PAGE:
More About Tiger Inn


Tiger Inn was designed by New York architect G. Howard Chamberlin, although Princeton myth credits Howard Crosby Butler, Class of 1892 (a founding member of Tiger Inn and Princeton’s first professor of architectural history) with its design.

According to the Daily Princetonian, it was modeled on a 15th- century inn located in the Chelsea section of London. The first story was constructed from sandstone from the same quarry that furnished the stone for Nassau Hall. The second and third stories, which overhang the entrance, were executed in the half- timbered style that is characteristic of England’s Tudor period.

The interiors continued the theme of the English inn throughout. The first floor contains a large stone fireplace (reputedly purchased from a manor house in Chester, England), extensive wood paneling, and a broad wooden staircase that leads to the library and other second-floor rooms. The dining room runs east- west across the back of the building. Mrs. T. Harrison Garrett, the widow of a Princeton trustee and mother of three of Princeton’s most prominent graduates of the 1890s, helped to finance these interior decorations.

Tiger Inn is the oldest continually occupied club on Prospect Avenue, and it was the first club to build in an explicitly “English” style. Within two years, Ivy would build in the fashion of a different, considerably more formal English inn. Yet the Tudor style did not reappear on Prospect Avenue until 1920, when Terrace Club remodeled its Colonial Revival house into a half- timbered “Tudor.”

Tiger Inn has recently finished renovating the club and has doubled the size of its dining hall as well as the tap room. Please stop by for a tour of our renovations as well as our library and pool room.

We offer a very diverse menu with a couple weekly staples mixed in. With members only dinners on Monday and Wednesday nights consisting of club favorites such as fajitas and burgers, we also boast having the best salad bar on the street.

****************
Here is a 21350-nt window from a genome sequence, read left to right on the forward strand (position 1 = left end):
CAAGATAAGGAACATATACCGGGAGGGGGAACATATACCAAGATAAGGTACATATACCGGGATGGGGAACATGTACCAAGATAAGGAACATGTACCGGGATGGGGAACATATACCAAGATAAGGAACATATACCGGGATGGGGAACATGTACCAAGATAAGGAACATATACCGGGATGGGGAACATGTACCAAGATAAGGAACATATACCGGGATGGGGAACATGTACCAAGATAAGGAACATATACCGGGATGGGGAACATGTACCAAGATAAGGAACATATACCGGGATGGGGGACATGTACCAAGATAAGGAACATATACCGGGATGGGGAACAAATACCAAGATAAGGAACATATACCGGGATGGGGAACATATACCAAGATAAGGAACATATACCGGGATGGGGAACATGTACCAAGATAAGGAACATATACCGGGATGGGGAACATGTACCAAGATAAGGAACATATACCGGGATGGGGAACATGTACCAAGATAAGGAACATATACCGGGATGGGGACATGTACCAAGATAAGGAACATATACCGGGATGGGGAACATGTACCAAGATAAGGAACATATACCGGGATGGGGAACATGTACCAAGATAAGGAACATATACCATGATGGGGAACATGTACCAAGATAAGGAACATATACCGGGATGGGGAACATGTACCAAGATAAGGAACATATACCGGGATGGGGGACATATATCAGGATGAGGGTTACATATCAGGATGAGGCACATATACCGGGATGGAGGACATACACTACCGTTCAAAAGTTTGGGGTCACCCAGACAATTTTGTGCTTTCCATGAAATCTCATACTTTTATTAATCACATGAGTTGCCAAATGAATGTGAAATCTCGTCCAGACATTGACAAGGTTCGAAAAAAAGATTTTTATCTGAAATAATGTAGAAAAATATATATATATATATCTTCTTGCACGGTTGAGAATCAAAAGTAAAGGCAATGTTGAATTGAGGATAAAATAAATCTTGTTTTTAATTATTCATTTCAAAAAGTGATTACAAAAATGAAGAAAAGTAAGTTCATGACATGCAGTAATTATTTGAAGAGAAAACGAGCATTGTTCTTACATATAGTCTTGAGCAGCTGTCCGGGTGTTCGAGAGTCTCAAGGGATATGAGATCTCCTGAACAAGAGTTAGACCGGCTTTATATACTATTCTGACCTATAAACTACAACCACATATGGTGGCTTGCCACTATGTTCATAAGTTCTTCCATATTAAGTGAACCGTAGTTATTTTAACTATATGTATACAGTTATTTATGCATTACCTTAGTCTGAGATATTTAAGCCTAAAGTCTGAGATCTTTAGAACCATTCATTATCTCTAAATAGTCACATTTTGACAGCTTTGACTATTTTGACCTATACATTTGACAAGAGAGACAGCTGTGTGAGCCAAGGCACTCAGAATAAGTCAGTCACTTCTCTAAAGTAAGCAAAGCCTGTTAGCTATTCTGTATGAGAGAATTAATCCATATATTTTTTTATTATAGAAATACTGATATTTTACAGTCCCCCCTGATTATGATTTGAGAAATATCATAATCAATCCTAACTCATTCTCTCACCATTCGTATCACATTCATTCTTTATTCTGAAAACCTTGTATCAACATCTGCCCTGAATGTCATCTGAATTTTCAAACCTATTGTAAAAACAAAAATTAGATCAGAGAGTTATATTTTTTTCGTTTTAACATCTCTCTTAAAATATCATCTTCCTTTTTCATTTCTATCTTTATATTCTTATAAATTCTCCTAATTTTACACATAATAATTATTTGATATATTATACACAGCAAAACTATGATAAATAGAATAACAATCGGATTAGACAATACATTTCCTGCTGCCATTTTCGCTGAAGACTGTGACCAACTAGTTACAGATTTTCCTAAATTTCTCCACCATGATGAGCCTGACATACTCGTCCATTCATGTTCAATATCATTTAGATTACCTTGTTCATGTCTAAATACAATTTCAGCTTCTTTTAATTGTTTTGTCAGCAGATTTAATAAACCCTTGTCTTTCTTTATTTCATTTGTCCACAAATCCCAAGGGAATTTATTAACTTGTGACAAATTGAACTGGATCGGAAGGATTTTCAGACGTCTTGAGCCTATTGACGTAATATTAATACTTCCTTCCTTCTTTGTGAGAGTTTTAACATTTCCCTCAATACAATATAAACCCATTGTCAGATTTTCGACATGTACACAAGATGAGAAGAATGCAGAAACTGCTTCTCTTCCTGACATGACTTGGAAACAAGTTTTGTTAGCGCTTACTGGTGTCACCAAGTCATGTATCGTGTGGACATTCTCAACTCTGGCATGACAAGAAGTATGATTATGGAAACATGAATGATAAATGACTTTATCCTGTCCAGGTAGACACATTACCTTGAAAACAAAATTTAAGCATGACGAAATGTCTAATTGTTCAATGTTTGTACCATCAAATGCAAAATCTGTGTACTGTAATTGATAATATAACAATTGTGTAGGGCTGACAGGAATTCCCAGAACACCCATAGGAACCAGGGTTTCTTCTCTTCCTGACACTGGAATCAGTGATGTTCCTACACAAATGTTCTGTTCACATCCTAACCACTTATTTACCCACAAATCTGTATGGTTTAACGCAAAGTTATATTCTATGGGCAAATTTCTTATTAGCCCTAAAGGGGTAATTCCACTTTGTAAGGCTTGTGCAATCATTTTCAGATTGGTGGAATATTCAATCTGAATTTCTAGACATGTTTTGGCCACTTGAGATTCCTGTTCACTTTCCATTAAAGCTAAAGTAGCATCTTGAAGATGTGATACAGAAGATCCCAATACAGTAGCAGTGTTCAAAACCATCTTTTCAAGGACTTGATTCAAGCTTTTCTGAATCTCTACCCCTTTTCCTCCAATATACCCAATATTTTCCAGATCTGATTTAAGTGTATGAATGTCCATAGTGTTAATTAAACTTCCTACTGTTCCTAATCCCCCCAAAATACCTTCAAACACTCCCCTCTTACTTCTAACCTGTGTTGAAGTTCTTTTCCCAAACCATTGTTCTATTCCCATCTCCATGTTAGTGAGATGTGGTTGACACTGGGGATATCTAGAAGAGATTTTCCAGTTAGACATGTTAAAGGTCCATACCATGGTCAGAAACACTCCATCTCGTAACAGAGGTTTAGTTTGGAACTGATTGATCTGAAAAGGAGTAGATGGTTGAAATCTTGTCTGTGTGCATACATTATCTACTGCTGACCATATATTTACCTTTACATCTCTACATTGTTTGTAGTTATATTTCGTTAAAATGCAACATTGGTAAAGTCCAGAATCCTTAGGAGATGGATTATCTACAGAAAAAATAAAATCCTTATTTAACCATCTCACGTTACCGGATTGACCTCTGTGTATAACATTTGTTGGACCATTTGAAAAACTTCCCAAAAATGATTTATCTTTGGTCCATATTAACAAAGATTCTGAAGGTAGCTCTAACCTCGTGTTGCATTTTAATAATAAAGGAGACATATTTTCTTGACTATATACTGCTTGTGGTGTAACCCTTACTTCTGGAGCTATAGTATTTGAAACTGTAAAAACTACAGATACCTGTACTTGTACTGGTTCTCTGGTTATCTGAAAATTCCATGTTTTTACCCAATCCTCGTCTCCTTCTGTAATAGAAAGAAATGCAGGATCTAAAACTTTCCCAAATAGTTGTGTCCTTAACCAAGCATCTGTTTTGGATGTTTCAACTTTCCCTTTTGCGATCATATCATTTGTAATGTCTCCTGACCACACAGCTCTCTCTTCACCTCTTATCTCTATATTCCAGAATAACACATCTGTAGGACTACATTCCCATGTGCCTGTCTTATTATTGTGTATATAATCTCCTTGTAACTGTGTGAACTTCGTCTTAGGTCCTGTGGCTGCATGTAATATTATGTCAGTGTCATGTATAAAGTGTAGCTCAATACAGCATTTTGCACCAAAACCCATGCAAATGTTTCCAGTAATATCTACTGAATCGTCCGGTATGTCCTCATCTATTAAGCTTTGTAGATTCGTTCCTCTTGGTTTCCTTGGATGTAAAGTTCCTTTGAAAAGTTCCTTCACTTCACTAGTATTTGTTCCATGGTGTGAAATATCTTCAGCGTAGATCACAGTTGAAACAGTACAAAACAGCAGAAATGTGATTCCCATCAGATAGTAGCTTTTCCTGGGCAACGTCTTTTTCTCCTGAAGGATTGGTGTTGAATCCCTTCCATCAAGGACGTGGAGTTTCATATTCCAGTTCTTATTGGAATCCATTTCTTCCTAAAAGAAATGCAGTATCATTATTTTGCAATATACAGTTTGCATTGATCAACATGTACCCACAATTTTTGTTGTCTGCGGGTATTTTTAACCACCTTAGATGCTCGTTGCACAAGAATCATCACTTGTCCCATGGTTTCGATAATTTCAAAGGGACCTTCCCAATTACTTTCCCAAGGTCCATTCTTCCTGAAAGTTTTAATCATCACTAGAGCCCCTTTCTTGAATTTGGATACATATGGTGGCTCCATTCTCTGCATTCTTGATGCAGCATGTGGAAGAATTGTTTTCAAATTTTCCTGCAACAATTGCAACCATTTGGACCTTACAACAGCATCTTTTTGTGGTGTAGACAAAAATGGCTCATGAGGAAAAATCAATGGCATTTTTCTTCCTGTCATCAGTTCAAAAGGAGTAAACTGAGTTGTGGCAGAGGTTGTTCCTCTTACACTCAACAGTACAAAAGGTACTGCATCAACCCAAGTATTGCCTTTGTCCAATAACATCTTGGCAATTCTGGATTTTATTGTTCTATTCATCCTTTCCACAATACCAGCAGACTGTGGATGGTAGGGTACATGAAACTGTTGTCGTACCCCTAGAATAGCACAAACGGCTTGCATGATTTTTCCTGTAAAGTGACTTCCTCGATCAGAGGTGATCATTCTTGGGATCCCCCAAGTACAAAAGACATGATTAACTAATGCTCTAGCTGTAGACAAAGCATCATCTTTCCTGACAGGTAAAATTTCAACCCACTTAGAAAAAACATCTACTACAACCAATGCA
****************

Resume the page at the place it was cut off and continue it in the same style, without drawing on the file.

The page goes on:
Tiger Inn, the third club to be founded at Princeton, began its existence in the University Cottage on University Place, which had recently been vacated by Cottage Club. The next year, it rented a clapboard house on William Street, where it stayed until 1895. In February 1895, Tiger Inn moved into a new building on the north side of Prospect Avenue, to the east of Ivy.

The full membership of the club, including all living alumni, have met four times to commemorate anniversaries of Tiger Inn. The highlight of the club’s fiftieth anniversary celebration was the publication of the club’s first official history, written by Charlie Mulduar and released in March 1940, just before America’s involvement in World War II. The club’s seventy-fifth anniversary was held on December 9, 1965, at the Hotel Roosevelt in New York. The celebrations for the 100th anniversary of the Club began in 1988 with a small informal meeting of 40 alumni at the Princeton Club of New York who began to plan the Centennial celebrations. The Centennial Celebrations peaked with the Club’s Hundredth Anniversary Dinner held on October 20, 1990, at the Hyatt in Princeton, following which many of the alumni insisted on continuing celebrations at the clubhouse. The Centennial celebrations were concluded by the subsequent publication of the second club history entitled The Tiger Inn of Princeton, New Jersey, 1890–1997.  In February 2016, the Tiger Inn marked its 125th Anniversary with a Dinner held at the Westin in Princeton, followed by continued celebrations at the clubhouse.

About Tiger Inn

48 Prospect Avenue


Grad Board Chair: Hap Cooper
Club Manager: Chef Bob Belsky
Business Manager: Rebecca Rees


Undergraduate Officers

Club President: Vincenzo Montoni
Vice President: Bella Moscoe
Treasurer : Julia Nguyen
House Manager: Arjun Ramakrishnan
Safety and Communications : Cristina Maldacena
Social Chair: James McGibbon

Total club members:


Club Dues

Juniors/Seniors: $9800

Sophomore (spring) dues: $950
2 meals/week, full social benefits

Meals & Menu

Breakfast (8:00 – 10:00)
Lunch (11:30 – 1:30)
Dinner (5:30 – 8:00)

Brunch (11:30 – 1:30)
Dinner (5:30 – 7:30)

Community Service, Sustainability & Improvements

View our latest report to the Princeton Prospect Foundation